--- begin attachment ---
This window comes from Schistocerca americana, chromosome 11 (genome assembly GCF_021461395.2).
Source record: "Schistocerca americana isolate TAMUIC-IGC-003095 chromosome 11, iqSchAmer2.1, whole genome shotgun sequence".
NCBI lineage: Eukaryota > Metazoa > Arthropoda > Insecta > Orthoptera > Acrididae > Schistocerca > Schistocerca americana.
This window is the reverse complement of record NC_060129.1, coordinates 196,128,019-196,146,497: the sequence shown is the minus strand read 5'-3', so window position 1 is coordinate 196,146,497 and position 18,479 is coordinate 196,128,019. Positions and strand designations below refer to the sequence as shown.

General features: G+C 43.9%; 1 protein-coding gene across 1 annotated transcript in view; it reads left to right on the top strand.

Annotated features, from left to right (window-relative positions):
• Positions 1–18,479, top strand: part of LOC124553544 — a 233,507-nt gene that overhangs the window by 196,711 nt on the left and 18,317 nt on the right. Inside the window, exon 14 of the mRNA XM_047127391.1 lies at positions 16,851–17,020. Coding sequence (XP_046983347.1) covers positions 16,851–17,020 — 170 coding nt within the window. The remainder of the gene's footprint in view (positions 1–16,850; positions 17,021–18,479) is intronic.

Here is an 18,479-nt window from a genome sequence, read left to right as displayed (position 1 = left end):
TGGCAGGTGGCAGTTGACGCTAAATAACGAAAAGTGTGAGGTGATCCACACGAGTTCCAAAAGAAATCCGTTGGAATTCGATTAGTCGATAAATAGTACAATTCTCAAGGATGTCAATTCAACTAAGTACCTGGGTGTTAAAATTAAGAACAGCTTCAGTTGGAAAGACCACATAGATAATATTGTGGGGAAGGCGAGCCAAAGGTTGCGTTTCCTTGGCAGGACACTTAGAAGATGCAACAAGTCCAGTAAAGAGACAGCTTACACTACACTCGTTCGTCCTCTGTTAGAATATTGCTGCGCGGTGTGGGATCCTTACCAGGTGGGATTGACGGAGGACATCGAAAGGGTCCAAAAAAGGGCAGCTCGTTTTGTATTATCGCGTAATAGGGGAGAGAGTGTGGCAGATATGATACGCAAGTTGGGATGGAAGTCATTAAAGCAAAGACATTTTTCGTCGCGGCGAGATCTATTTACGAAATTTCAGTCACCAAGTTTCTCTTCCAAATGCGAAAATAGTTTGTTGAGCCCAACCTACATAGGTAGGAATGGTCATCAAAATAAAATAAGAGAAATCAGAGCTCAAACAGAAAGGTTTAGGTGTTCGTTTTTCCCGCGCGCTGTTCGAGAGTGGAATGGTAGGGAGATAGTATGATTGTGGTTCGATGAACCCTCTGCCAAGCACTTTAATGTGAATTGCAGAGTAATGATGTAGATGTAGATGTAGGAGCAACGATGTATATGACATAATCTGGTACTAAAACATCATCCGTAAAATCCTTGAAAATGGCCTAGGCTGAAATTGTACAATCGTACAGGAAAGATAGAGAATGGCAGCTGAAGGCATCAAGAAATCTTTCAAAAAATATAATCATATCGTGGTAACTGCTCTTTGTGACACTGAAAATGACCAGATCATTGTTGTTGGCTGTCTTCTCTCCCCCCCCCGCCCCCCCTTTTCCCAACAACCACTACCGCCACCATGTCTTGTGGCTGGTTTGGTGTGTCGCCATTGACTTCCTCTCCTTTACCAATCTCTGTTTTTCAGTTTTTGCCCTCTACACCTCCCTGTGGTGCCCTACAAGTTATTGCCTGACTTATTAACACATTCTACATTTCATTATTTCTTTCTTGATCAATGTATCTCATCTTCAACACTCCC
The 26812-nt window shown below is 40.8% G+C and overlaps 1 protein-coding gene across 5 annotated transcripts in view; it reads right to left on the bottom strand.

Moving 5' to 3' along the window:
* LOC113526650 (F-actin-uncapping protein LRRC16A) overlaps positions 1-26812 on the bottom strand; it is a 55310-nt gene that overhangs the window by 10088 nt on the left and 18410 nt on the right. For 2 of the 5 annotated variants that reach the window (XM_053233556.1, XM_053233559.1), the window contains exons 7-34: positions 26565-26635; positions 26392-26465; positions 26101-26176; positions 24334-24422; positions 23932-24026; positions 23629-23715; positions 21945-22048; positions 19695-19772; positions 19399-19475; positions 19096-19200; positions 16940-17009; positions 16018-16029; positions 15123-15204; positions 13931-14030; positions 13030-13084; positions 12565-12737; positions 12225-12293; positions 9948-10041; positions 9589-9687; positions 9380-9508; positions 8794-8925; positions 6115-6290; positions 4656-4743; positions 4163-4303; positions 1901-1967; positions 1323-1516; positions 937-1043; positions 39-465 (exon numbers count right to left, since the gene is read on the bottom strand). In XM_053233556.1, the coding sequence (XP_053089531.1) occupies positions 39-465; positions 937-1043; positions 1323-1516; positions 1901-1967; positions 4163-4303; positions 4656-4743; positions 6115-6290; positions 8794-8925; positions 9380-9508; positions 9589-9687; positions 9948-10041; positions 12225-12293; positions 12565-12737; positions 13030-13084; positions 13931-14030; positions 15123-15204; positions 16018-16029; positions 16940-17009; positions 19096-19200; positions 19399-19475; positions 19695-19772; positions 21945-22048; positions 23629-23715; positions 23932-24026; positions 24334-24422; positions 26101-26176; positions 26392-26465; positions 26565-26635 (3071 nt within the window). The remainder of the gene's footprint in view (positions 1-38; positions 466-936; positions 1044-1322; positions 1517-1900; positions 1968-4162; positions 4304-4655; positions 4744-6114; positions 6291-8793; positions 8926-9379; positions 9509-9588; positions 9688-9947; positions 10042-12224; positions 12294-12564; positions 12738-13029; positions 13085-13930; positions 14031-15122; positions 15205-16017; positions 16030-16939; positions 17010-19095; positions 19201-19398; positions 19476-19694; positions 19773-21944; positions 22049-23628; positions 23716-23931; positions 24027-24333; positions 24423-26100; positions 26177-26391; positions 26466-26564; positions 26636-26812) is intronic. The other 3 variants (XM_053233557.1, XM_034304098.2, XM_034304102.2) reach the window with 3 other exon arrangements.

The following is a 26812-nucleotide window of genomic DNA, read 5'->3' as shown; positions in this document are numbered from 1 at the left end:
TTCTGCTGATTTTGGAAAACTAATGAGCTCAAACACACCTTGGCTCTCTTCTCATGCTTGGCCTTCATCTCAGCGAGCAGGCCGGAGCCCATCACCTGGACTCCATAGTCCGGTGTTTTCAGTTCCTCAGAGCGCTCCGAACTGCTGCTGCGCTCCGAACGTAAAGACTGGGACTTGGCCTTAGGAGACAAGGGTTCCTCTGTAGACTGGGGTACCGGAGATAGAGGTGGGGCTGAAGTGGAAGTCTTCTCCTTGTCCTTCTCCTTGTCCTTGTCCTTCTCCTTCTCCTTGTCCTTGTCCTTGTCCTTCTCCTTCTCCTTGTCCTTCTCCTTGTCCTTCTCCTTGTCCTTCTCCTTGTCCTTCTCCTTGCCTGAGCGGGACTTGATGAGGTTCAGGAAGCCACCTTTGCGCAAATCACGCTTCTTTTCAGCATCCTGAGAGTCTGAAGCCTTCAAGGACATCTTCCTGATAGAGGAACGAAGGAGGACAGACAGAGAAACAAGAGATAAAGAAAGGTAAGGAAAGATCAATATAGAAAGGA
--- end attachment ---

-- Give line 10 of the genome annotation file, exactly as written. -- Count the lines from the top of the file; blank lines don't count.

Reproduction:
The 26812-nt window shown below is 40.8% G+C and overlaps 1 protein-coding gene across 5 annotated transcripts in view; it reads right to left on the bottom strand.